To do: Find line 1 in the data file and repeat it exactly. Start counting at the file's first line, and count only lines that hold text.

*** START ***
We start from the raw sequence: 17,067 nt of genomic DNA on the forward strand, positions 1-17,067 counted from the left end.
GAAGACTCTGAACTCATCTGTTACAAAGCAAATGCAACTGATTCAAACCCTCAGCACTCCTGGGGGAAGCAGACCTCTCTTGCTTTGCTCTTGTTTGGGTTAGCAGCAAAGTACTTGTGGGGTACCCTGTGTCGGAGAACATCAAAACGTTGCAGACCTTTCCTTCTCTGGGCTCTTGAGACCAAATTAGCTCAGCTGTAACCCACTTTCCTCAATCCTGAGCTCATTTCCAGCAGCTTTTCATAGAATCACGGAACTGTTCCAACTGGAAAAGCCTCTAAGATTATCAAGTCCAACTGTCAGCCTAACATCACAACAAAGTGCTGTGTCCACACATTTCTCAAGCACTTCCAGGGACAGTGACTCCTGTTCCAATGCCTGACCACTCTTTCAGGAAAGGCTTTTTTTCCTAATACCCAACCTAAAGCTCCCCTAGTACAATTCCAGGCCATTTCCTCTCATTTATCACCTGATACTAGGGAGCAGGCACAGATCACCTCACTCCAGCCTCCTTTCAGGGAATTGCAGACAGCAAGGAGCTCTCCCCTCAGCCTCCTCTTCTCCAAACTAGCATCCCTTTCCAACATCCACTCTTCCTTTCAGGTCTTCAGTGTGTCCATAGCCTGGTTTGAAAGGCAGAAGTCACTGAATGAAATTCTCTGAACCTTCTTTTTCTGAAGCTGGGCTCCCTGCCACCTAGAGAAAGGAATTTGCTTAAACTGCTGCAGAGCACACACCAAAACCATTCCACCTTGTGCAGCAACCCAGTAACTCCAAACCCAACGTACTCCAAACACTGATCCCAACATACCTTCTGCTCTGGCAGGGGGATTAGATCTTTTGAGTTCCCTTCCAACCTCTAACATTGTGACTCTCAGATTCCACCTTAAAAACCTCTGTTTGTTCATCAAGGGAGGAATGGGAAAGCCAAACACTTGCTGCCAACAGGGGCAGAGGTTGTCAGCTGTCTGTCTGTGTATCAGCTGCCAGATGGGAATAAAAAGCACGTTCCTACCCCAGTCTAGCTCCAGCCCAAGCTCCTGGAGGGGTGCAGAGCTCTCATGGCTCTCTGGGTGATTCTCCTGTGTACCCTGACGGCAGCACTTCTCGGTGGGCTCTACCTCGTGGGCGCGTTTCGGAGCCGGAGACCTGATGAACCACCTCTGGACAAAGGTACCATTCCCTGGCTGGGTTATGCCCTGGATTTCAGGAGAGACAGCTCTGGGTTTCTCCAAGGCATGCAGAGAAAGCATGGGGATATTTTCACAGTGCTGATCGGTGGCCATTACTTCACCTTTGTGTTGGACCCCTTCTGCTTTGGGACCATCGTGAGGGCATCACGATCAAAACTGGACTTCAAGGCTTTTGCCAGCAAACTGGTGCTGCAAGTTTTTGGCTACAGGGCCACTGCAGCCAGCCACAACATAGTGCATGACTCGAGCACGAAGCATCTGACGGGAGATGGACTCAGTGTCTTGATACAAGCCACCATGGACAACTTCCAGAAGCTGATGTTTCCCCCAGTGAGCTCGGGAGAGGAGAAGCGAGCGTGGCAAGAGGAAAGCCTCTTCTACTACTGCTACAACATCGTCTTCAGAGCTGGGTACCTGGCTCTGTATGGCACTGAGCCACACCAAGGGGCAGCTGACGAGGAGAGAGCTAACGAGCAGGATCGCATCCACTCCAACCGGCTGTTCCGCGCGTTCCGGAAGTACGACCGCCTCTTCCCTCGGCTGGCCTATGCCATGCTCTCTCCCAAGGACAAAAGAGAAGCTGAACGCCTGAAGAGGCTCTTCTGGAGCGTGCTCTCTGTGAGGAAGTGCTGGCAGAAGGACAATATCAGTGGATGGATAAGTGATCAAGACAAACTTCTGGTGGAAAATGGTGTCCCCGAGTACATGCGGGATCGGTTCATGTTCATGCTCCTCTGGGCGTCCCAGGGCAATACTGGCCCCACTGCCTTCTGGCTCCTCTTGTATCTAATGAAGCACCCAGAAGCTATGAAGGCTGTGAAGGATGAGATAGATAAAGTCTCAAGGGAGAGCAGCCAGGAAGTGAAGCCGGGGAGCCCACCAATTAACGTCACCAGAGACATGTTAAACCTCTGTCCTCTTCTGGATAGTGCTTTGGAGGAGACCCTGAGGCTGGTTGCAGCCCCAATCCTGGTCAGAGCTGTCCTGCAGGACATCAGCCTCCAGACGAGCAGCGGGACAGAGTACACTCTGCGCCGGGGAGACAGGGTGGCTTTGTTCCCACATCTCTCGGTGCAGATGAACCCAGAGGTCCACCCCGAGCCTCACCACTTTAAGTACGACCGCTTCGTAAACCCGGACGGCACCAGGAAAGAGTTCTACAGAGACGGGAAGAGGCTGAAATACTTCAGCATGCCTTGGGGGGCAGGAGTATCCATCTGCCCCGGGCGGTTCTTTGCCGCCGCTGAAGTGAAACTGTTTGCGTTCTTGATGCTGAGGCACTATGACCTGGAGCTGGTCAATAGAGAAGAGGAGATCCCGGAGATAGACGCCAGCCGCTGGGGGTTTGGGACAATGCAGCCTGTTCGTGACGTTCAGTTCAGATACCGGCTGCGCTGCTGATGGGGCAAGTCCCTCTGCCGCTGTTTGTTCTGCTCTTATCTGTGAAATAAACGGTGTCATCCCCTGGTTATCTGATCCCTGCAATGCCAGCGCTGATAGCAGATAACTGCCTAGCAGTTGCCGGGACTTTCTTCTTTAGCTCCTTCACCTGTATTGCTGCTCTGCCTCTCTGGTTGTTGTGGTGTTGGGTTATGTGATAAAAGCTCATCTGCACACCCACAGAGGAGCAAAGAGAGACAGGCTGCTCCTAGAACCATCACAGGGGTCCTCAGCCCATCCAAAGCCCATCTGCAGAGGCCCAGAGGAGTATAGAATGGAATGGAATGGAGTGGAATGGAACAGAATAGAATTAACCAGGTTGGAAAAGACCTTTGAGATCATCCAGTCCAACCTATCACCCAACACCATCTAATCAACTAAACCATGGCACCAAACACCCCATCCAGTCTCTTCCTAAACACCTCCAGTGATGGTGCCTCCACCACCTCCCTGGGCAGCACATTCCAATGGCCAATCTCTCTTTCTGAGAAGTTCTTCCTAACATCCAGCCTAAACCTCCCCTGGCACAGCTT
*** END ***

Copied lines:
We start from the raw sequence: 17,067 nt of genomic DNA on the forward strand, positions 1-17,067 counted from the left end.